Another trick is to cover the chicken breast with a protective layer of streaky bacon. The fat in the bacon slowly melts out and bastes the meat during cooking, keeping it moist. It’s not a bad way to roast, but if you don’t actually want the taste of bacon permeating its way through your chicken, it’s not the way to go.
One of the whole-bird techniques I like best is to stuff a generous layer of flavoured butter just under the skin of the breast meat. It gives amazing flavour and the butter moistens and protects the chicken, but it’s fiddly and not something I’m willing to do for a weeknight meal very often.
All those methods above are good and worth both the purchase and effort to cook, but my favourite way to get even cooking is to deconstruct the chicken a bit, removing the backbone and ribcage and flattening the whole thing out. It’s better to roast because this partial deboning and flattening makes the meat more even in thickness, and splays the legs and thighs so they take the bigger hit of direct heat in the oven, slightly protecting the breast meat and making everything cook at about the same time. It might not be as traditionally roast chicken-y looking, but I will sacrifice looks for taste anytime when the cooking is this easy.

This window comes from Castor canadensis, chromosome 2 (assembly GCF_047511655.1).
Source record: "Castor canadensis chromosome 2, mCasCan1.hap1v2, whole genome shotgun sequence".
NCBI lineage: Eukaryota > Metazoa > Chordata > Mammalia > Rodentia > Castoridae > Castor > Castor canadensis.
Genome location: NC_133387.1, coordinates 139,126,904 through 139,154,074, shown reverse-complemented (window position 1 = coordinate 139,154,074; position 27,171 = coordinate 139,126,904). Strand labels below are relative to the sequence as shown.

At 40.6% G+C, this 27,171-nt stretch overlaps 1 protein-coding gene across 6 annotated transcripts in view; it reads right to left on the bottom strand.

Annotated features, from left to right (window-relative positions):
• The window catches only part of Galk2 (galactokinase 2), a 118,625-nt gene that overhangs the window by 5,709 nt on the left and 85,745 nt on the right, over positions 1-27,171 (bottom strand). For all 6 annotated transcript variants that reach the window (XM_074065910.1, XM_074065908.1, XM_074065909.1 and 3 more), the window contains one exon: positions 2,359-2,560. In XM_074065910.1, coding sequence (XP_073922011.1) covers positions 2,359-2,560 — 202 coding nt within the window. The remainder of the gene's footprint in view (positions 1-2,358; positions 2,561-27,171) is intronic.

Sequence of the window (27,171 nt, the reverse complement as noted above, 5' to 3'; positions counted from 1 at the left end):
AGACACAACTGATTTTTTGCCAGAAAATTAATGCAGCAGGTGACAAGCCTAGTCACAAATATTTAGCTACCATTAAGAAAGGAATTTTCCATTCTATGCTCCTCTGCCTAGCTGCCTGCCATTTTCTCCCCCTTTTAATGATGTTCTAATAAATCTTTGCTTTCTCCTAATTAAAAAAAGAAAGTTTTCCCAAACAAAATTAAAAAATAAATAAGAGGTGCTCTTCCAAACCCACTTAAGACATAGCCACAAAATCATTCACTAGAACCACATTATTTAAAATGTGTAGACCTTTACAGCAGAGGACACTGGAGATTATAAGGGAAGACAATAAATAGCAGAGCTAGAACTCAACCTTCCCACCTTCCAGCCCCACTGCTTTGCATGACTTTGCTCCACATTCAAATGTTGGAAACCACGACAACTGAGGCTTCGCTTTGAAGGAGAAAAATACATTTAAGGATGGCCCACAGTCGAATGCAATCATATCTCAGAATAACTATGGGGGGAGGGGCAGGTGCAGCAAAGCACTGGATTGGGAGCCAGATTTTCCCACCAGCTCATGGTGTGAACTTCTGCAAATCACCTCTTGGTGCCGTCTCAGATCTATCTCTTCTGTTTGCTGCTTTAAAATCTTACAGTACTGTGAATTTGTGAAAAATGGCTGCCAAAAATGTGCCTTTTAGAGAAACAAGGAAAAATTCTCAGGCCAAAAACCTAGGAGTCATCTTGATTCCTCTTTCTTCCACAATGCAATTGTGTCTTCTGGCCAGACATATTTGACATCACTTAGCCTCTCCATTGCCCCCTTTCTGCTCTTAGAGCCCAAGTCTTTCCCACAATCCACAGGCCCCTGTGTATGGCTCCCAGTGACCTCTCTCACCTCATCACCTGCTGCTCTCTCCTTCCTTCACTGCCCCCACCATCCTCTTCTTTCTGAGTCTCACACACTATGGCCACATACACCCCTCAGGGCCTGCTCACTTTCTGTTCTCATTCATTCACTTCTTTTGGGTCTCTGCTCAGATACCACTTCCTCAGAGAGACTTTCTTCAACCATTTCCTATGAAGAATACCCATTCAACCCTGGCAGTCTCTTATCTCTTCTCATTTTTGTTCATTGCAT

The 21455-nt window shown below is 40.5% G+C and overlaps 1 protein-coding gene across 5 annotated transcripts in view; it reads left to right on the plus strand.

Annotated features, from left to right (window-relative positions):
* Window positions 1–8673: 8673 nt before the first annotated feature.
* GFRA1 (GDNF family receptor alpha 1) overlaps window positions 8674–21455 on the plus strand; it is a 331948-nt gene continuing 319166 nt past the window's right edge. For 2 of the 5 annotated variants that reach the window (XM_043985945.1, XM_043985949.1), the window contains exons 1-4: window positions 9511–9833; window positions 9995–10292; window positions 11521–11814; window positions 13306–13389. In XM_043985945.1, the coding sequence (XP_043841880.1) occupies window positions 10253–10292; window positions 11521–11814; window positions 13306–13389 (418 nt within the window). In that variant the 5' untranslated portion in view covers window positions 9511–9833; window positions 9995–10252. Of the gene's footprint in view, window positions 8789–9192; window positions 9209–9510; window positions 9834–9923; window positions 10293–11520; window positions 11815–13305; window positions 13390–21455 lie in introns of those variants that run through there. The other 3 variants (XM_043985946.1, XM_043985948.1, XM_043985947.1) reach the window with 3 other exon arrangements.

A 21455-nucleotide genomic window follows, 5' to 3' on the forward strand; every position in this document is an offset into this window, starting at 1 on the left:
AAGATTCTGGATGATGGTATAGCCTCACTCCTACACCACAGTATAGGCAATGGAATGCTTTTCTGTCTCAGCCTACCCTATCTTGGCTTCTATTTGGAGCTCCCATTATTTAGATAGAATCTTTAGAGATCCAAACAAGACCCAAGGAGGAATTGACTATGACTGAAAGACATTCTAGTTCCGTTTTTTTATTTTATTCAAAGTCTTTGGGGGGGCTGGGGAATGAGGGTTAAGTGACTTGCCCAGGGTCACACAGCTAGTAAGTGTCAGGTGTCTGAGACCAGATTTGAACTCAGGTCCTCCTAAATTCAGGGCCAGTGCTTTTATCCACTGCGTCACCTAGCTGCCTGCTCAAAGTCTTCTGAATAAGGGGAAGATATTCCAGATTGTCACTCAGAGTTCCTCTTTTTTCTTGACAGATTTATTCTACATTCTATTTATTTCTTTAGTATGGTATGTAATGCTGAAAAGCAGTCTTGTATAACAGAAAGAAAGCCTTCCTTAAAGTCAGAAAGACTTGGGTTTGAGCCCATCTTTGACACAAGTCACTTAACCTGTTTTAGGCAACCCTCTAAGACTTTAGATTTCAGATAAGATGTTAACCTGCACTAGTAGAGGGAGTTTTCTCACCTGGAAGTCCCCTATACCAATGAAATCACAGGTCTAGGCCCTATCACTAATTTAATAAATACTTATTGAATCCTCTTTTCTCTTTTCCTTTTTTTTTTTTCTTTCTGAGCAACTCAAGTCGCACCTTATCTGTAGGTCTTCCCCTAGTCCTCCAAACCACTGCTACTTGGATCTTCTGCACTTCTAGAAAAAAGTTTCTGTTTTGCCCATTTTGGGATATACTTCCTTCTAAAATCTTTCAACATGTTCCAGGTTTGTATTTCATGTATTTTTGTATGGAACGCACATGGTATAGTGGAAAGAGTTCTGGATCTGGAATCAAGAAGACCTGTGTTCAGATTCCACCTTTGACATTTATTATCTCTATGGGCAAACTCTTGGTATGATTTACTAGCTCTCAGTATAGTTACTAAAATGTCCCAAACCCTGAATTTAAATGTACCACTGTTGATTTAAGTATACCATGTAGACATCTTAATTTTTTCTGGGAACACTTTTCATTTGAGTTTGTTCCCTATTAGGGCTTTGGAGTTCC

Deboning your chicken for roasting
You might think deboning a chicken is hard, but I can promise you it’s not as long as you’ve got a decent (sharp) knife. If you’re really worried about it, though, buy your chicken from a reputable butcher and ask them to take care of it for you. Although I’m comfortable doing the job at home, my local butcher puts my knife skills to shame and doesn’t charge any extra for the privilege of a bird that’s totally ready to season and roast.
If you do want to try deboning the chicken yourself, start by placing it breast side down on a board. Cut through the skin and down one side of the backbone with a sharp knife, then work your way carefully around the ribcage on that side, cutting as close as you can to the bones so you don’t cut away too much meat. When you get to the wing and leg joints, twist each one until the bone pops out, then cut between the joints and the ribcage/carcass. Keep working your way around, lifting the meat and skin away with one hand as you cut with the other, until you’ve cut to the breastbone. Be careful not to cut through the skin, and don’t worry too much if you cut away any small pieces of cartilage or bone as you go – you can trim these off afterwards.
You’ll now have cut away half of the ribcage. Turn the bird around and repeat the whole process from the other side, until you’ve removed the entire ribcage and are left with a large, flat chicken that has only the leg and wing bones attached.
Now that you’ve got a perfectly prepared chicken, on to the recipe.
Recipe: Steam Oven Roast Chicken
I’ve stuck with the classic seasonings of lemon, garlic and herbs here, but feel free to mix it up with whatever takes your fancy. Plain old salt and pepper is just fine, or you can go all out with whatever type of spice blend or seasoning you like. The cooking remains much the same regardless of flavourings.